As more walkable places emerge, Atlanta is ‘becoming a really cool city’

By Maria Saporta

The Atlanta region has had an unusual relationship with Chris Leinberger, a real estate developer who is an astute observer of cities and metropolitan areas.

It was Leinberger who back in the 1990s that Atlanta was the fastest growing human settlement in the history of the world in terms of the amount of acres being consumed by its growing population.

“You have been the poster child of sprawl,” Leinberger was fond of telling Atlantans over the past few years. “You used to be Hot’lanta. Hot’lanta is no longer hot.”

Front of bicycle parade at Sunday's Atlanta Streets Alive (Photos by Maria Saporta)

Front of bicycle parade at Sunday’s Atlanta Streets Alive (Photos by Maria Saporta)

Leinberger had been one of the biggest proponents for metro Atlanta to invest in public transit and the one percent regional transportation sales tax referendum that failed on July 31, 2012. He argued that for Atlanta to be competitive in the new economy, it had to invest in alternative modes of transportation.

At the time, Leinberger said Atlanta had a dearth of walkable urban places (his studies at the time estimated there were seven) and an overabundance of drivable suburban places.

But the market was demanding more and more walkable communities — places where they did not need to get in their cars to go to work, shop, play, sleep, worship and enjoy life and the outdoors.

A view of a closed-to-cars Virginia Avenue at Atlanta Streets Alive

A view of a closed-to-cars Virginia Avenue at Atlanta Streets Alive

Over the past year, Leinberger, a senior fellow with the Brookings Institution who also is a distinguished scholar at George Washington University’s School of Business, has been taking a deeper look at Atlanta and its walkable communities.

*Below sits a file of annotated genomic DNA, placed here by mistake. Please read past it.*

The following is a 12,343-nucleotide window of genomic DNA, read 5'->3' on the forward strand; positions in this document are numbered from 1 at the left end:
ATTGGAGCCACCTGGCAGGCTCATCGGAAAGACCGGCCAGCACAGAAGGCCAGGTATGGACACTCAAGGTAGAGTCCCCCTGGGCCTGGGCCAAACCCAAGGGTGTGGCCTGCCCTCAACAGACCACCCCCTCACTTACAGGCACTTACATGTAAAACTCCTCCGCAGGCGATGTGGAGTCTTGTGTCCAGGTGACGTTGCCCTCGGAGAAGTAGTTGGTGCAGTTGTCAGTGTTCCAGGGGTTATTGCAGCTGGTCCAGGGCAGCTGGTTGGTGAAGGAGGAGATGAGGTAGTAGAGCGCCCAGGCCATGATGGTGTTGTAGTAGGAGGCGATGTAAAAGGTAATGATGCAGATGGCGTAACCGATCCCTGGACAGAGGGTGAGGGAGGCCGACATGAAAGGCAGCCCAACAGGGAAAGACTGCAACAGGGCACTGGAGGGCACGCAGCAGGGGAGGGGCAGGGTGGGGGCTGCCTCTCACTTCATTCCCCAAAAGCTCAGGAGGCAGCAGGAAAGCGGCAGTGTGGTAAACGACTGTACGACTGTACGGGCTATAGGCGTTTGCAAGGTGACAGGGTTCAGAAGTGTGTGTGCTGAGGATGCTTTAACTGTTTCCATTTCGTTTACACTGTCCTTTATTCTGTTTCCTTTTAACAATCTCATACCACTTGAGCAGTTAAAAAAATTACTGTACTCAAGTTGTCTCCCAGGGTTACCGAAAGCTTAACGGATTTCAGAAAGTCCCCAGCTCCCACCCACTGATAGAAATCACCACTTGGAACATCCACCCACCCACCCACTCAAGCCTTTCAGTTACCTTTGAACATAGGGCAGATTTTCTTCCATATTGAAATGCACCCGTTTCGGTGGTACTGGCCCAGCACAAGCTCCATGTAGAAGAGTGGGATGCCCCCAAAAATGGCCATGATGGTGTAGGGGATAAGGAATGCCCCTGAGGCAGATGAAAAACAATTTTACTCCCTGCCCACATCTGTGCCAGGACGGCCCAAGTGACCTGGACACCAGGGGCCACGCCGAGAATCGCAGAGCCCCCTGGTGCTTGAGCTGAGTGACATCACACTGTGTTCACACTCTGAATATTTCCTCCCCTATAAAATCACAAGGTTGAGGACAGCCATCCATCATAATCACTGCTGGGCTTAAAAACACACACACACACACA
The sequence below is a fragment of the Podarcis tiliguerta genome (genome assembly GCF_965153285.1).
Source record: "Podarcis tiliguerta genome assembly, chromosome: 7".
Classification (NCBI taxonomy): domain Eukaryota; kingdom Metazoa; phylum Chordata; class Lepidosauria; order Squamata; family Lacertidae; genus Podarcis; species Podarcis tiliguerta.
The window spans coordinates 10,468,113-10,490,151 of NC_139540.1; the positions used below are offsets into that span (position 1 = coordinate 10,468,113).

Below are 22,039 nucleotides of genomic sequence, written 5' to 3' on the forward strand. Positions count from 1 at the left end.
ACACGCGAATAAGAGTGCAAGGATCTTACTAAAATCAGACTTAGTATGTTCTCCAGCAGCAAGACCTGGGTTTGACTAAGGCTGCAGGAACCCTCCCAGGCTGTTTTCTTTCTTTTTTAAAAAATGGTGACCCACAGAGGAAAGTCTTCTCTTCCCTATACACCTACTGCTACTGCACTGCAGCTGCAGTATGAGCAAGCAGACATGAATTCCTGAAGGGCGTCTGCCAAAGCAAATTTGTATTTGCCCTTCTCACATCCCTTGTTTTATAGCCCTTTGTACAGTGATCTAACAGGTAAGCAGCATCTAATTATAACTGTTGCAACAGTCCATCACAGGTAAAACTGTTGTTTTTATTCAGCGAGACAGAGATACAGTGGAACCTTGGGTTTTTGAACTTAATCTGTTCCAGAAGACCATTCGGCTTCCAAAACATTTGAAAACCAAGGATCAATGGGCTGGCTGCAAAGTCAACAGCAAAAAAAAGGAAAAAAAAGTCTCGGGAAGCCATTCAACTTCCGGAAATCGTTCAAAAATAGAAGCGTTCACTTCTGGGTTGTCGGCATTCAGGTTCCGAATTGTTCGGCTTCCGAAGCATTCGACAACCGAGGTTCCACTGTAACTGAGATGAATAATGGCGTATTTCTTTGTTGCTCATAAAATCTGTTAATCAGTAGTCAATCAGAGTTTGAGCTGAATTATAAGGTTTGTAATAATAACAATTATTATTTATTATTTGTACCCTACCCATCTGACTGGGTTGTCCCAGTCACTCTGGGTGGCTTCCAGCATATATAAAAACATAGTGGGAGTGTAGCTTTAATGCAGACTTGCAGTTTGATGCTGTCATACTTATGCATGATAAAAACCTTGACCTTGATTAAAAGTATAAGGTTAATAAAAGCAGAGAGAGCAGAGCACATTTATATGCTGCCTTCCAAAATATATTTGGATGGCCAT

“It shocked me that this much walkable activity was taking place,” Leinberger said, adding that since 2008 “60 percent of all development delivered to the market took place” in existing or emerging walkable urban areas.

In all, the study identified 27 existing walkable areas in metro Atlanta — most of them within the City of Atlanta — including Midtown, Buckhead, Lindbergh, Inman Park, Atlanta University Center, Sweet Auburn, and Georgia Tech.

But there also were several outside the city limits — downtown Decatur, downtown Roswell, downtown Marietta, Sandy Springs, Perimeter Center, Emory and Cumberland’s core.

Bicycles along Virginia Avenue at Sunday's Atlanta Streets Alive

Bicycles along Virginia Avenue at Sunday’s Atlanta Streets Alive

The emerging walkable urban places — or WalkUps — include North Point, Town Center, Perimeter West at 400, Doraville, Brookhaven and Hapeville among others.

There also is a third category called “potential WalkUps,” and they include Kensington Station, Turner Field, Ft. McPherson, College Park, Serenbe, and East Windward among others.

The point Leinberger made during several presentations on Thursday, Oct. 3 is that Atlanta has changed and is changing from the land-grabbing metropolis of the 1990s to a more urban environment in response to market demand.

“We have seen the end of sprawl in Atlanta,” Leinberger said definitively. “The suburbs are not dead. This is the urbanization of the suburbs.”

Leinberger has been a truth sayer for the Atlanta region — one who has held great sway on how we view ourselves.

At the end of the bicycle parade on Highland Avenue

At the end of the bicycle parade on Highland Avenue

What makes his observations so powerful is that he backs them up with data. How did he make the claim we were the poster child of sprawl? “For every 1 percent of population growth, you had 8 percent land consumption,” Leinberger said.

And what about now?

Sixty percent of all real estate activity since 2008 has taken place in existing or emerging walkable urban places. The 27 existing walkable urban places account for .55 of 1 percent of the region’s land mass. The nine emerging walkable urban places account for another .33 of 1 percent.